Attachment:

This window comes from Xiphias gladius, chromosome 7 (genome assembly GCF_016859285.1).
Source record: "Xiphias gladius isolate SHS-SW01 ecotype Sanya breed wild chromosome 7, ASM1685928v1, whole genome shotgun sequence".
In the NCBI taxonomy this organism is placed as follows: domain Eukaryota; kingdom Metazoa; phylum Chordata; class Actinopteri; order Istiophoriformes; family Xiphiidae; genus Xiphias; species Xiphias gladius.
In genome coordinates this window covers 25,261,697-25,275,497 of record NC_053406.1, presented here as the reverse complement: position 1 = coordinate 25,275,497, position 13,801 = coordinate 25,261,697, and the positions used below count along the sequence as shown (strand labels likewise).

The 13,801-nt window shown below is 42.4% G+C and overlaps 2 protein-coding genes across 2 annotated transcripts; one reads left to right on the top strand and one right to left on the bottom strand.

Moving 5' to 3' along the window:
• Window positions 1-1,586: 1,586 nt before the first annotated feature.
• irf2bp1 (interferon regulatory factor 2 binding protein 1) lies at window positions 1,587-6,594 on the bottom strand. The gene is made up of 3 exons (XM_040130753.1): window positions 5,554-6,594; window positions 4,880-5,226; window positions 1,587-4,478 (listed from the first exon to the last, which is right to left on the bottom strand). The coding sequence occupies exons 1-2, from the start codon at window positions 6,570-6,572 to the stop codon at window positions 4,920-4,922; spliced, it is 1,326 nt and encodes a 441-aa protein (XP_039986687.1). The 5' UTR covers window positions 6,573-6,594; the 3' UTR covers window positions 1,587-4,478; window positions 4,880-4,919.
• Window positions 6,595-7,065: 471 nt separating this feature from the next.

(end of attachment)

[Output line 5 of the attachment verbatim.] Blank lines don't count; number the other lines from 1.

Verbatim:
The 13,801-nt window shown below is 42.4% G+C and overlaps 2 protein-coding genes across 2 annotated transcripts; one reads left to right on the top strand and one right to left on the bottom strand.